World War II veterans honored in Kannapolis
By Hugh Fisherhfisher@salisburypost.com
KANNAPOLIS ó The stories of two men who fought in World War II reminded the audience at Thursday’s Charlotte Symphony Orchestra concert of those who fought, and died, defending freedom.
Capt. Charles “Ed” Barrier, a former U.S. Army Air Corps pilot, was honored for his service during a break between acts at the concert.
Barrier, 87, flew 30 missions in B-17 bombers over Germany during 1944.
“He doesn’t like to be called a hero,” Parks and Recreation Director Gary Mills told the crowd.
But Barrier was awarded the Distinguished Flying Cross for his leadership and bravery in action.
He flew B-17s for the 8th Air Force at a time when three out of four bomber pilots were being killed in the line of duty.
“Like many, he enlisted as a result of the attack of December 7, 1941,” Mills said. “He wanted to fly.”
After his 30th mission, Mills worked as an instructor prior to his honorable discharge in 1945.
Barrier didn’t want to come to the stage and speak, but, through Mills’ remarks, he urged the crowd to remember the men and women currently serving the nation.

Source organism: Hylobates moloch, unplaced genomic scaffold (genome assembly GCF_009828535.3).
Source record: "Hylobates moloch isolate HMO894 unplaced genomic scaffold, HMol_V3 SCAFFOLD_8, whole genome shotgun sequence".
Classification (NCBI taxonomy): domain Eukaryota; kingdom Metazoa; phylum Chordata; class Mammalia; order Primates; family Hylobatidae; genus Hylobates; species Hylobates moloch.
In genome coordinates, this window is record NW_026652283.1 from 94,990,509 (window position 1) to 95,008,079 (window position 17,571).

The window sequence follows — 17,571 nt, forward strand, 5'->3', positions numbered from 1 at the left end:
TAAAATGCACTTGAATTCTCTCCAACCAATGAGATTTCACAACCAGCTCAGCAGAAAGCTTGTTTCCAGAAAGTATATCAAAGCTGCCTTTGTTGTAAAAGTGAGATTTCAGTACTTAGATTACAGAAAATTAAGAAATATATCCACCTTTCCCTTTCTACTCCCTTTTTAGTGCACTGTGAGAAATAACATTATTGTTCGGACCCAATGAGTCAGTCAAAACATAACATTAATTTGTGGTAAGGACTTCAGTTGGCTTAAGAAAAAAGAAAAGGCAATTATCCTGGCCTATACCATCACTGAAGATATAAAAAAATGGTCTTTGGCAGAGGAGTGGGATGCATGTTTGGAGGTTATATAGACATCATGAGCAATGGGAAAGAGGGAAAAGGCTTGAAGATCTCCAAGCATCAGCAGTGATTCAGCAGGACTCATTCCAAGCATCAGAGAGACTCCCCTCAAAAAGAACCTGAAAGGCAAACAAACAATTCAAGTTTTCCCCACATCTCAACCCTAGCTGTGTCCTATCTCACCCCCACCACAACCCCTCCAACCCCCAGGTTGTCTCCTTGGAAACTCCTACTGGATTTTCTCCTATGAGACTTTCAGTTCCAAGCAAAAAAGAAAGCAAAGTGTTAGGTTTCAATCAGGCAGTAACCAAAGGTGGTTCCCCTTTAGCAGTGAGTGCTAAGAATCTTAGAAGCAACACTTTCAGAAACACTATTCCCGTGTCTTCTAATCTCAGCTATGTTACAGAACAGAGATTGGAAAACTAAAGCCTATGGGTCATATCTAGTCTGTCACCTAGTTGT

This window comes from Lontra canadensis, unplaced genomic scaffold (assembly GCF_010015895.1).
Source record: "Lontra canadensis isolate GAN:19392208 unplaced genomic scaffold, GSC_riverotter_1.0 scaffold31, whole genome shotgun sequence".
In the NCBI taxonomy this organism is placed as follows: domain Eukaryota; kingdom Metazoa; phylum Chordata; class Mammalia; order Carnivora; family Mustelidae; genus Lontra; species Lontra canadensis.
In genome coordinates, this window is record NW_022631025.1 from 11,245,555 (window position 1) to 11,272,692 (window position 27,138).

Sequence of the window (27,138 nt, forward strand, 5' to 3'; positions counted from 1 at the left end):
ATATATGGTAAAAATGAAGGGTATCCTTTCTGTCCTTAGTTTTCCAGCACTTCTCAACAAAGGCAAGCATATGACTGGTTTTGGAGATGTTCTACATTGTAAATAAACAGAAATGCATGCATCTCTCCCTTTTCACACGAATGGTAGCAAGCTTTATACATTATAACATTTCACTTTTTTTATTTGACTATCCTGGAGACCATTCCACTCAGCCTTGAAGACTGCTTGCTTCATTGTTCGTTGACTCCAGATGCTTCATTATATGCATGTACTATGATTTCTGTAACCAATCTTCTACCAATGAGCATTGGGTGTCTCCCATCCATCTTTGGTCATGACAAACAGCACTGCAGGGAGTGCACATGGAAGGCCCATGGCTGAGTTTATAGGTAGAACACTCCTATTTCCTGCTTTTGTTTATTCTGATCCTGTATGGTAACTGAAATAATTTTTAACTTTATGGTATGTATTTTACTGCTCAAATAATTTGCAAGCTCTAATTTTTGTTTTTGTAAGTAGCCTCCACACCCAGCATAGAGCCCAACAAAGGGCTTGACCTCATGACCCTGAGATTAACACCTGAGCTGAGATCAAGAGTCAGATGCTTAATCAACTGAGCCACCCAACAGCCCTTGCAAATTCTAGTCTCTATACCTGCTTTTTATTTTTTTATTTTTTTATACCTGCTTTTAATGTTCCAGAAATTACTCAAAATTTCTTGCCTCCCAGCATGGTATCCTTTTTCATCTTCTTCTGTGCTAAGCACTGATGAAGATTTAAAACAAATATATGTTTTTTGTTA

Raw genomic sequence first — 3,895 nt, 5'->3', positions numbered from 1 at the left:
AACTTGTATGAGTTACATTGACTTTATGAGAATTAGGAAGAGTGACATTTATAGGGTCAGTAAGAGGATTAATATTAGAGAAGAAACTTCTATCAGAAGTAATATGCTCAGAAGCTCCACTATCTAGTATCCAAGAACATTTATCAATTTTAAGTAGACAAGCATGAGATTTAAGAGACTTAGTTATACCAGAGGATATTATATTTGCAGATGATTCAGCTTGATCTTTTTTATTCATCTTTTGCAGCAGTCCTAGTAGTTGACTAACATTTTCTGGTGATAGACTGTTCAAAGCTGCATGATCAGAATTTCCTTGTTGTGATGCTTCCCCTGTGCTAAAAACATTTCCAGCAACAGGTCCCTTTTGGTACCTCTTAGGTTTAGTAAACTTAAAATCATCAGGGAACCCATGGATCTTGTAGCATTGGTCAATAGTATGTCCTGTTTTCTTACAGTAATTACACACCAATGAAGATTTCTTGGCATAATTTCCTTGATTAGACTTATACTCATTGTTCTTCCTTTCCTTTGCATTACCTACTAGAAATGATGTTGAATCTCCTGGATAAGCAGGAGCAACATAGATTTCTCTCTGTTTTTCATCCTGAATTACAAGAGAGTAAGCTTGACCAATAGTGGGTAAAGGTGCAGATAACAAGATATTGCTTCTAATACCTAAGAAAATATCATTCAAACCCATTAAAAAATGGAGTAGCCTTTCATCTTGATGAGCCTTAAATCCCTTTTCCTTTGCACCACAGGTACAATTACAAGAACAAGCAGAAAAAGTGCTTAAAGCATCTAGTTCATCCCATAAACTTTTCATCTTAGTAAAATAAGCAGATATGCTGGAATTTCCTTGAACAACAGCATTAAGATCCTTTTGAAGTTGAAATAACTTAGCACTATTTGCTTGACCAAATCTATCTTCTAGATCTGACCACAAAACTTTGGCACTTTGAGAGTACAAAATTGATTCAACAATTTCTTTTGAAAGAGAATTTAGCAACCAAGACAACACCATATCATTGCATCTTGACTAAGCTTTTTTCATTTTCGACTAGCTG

The audience of more than 12,000 gave Barrier a standing ovation.
When asked what he hoped the audience would take away from the night’s show, Barrier said he hoped they’d appreciate their freedom.
“I hope they leave here with the great feeling of being free people,” he said. “I hope they feel a sense of pride.”
Another man shared his story of a father he never knew, one of thousands who died overseas.
Jim Hodgens’ father died in the Battle of the Bulge on Dec. 20, 1944, at the age of 26. Hodgens was one year, one month and one day old. His father had only seen him once.
The Bulge was one of the bloodiest battles of World War II.
“Hitler attacked with 250,000 men. The Allies were outnumbered 10 to one,” Hodgens said.
Last year, Hodgens visited his father’s grave at Henri-Chapelle Cemetery in Belgium, where almost 8,000 American soldiers are buried.
“I couldn’t help but think, ‘Was I worthy of the sacrifice that was made for my freedom, not only by my father but by the other soldiers buried at that cemetery?’ ” he asked.”I don’t think I am.”